U.S. biotechnology firms specializing in stem-cell research gave back their gains on Friday after President Bush's announcement that the federal government would provide funding for limited stem-cell research didn't go as far as some had wished.

The Republican president said he would allow the federal government to finance research only on some 60 stem-cell lines worldwide whose embryos have already been destroyed, meaning there is no chance of life emerging from them.

The stocks jumped on Thursday amid optimism the president would allow federal funding for at least some aspects of the science that deals with parent cells whose progeny can be coaxed to evolve into any of more than 200 different cell types in the body.

But biotech analysts and fund managers called the roller coaster ride for stocks like Geron Corp. and StemCells Inc. irrational speculation, saying stem-cell research is too far away from developing commercial technology and therapies to make sensible bets.

``The recent moves of these stocks on the back of this decision are not justified because this decision does not in any way improve the fate of these companies and whether they will be able to bring anything to market soon,'' said Michael Sjostrom, chief investment officer of Sectoral Asset Management and manager of the Pictet Biotech Fund that has assets of $1.5 billion.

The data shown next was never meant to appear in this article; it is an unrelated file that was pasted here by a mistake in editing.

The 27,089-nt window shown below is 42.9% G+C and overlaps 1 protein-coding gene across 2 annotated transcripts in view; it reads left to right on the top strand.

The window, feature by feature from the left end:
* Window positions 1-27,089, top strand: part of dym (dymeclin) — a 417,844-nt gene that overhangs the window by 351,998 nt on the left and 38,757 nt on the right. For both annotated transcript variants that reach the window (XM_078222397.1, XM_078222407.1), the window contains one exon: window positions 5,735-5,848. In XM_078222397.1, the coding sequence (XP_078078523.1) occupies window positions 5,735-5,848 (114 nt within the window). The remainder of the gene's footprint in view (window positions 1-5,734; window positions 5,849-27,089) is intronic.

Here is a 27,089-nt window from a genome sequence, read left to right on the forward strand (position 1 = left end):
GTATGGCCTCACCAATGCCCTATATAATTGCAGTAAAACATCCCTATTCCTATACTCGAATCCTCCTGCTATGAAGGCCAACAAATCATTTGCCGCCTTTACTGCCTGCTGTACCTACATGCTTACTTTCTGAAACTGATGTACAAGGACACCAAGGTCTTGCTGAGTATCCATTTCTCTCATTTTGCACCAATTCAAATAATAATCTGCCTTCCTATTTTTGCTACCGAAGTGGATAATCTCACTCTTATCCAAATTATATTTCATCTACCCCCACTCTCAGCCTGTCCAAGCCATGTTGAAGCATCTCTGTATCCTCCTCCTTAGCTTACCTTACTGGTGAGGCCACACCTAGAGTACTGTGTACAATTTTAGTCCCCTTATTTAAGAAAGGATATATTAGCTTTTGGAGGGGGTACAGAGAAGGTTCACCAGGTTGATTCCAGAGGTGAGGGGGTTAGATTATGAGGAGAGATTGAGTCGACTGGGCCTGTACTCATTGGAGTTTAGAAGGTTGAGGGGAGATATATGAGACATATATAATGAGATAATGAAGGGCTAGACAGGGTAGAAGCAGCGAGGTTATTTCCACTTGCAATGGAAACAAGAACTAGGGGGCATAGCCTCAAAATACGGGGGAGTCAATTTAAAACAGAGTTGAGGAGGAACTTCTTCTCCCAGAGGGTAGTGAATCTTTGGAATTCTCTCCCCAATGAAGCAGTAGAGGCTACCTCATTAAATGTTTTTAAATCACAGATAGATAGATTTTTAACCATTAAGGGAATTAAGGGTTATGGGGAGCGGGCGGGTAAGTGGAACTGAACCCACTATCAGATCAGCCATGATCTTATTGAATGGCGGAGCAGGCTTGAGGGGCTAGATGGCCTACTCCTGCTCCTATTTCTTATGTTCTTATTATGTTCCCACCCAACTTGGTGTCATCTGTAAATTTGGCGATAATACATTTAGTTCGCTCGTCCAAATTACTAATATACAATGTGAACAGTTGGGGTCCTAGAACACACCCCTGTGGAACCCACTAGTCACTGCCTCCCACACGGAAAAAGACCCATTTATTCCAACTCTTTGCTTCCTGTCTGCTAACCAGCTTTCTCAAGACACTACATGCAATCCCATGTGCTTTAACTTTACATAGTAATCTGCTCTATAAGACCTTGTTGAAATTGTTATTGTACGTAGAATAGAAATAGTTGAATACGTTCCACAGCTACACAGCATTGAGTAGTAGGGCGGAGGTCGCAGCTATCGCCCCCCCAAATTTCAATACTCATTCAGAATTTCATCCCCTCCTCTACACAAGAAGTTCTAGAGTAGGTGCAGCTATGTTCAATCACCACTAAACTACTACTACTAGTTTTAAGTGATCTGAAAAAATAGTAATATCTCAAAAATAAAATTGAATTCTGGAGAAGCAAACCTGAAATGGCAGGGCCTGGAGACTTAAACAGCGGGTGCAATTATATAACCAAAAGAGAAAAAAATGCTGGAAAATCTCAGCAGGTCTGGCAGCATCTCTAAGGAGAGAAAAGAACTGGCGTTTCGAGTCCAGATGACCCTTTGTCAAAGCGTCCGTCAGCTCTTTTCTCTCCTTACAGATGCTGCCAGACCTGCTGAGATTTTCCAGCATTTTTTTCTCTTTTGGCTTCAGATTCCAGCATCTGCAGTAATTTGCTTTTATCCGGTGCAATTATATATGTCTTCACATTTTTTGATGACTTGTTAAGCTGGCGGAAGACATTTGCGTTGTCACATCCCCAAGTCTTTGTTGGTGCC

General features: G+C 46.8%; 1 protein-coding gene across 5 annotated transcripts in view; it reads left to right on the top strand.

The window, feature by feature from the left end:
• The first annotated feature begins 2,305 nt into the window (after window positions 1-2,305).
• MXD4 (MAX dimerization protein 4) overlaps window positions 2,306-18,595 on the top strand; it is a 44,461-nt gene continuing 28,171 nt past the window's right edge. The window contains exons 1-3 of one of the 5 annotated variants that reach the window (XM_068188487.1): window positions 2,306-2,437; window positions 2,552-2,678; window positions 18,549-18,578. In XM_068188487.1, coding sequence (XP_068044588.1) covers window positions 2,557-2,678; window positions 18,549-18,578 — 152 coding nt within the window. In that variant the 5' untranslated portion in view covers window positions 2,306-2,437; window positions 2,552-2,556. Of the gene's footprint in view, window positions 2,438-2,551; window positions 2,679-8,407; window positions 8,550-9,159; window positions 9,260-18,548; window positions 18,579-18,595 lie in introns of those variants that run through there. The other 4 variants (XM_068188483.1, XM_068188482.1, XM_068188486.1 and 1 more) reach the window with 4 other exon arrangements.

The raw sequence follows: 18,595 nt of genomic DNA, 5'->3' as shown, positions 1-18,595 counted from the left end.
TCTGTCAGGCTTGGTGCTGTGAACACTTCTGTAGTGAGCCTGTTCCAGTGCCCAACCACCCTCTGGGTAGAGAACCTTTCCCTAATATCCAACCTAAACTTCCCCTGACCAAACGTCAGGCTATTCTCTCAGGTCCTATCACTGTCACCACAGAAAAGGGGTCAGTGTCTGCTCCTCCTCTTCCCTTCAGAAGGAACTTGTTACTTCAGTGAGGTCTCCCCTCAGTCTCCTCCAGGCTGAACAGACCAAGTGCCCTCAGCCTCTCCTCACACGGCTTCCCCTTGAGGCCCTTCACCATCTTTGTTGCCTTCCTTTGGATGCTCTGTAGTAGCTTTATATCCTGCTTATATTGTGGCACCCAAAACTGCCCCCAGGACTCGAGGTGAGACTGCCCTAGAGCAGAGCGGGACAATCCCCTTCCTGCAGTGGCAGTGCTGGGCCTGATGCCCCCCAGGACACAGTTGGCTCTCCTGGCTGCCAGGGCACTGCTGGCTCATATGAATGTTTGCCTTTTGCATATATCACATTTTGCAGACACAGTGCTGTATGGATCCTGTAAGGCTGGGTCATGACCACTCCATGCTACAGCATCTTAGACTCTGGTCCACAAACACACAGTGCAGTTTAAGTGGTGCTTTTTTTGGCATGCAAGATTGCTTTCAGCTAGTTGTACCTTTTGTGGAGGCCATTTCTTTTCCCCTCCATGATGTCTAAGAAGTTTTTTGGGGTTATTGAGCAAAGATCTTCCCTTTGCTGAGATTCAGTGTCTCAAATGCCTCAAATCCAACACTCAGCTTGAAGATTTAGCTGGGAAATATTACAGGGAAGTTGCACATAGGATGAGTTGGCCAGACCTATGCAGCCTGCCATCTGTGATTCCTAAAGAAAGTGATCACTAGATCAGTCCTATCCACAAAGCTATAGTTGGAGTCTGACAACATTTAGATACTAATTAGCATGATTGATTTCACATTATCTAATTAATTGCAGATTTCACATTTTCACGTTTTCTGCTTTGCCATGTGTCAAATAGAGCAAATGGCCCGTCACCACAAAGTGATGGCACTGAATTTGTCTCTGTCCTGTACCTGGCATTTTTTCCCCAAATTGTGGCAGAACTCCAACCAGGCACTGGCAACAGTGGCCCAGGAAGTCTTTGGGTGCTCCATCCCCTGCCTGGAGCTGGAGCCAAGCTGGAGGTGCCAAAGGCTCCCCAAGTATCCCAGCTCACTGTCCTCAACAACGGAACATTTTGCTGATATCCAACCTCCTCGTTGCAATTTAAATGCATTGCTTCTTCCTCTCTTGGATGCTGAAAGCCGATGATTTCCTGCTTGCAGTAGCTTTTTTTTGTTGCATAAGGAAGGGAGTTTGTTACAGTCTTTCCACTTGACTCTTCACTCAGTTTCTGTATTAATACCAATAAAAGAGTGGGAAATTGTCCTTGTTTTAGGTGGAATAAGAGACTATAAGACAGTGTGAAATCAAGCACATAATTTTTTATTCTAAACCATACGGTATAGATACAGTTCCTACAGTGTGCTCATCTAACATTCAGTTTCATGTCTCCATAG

``The potential in stem-cell research is important when you think about what it can do, but it is very long term,'' he said.

Shares of Stemcells, a Palo Alto, California-based company that aims to create cell-based treatments of diseases of the central nervous system, liver and pancreas, fell 20.2 percent, or $1.30, to $5.15.

Menlo Park, California-based Geron, a stem-cell research firm targeting therapies for cancer and promotes tissue repair in chronic degenerative diseases, saw its shares fall 7.4 percent, or $1.11, to $13.83.

Aastrom Biosciences Inc. saw its shares tumble 16.4 percent, or 37 cents, to $1.88. The Ann Arbor, Michigan-based cell research company has developed equipment used to incubate different types of human cells, including stem cells, in order to increase their numbers.

On the up side, Australian biotech firm BresaGen Ltd., which said it holds four of the 60 existing embryo stem cell lines Bush said could receive federal funding, saw its shares climb 13.3 percent on Friday to close up 11 cents at 94 cents.

BresaGen is using its cell lines as part of research into Parkinson's disease at its program in Athens, Georgia.

``It's far too unclear who the leaders are going to be in terms of commercial development, so as an investor, it's hard to look at these companies involved with this too seriously because there are too many uncertainties,'' said Brian Sheehy of Brinson Partners, a unit of UBS Asset Management.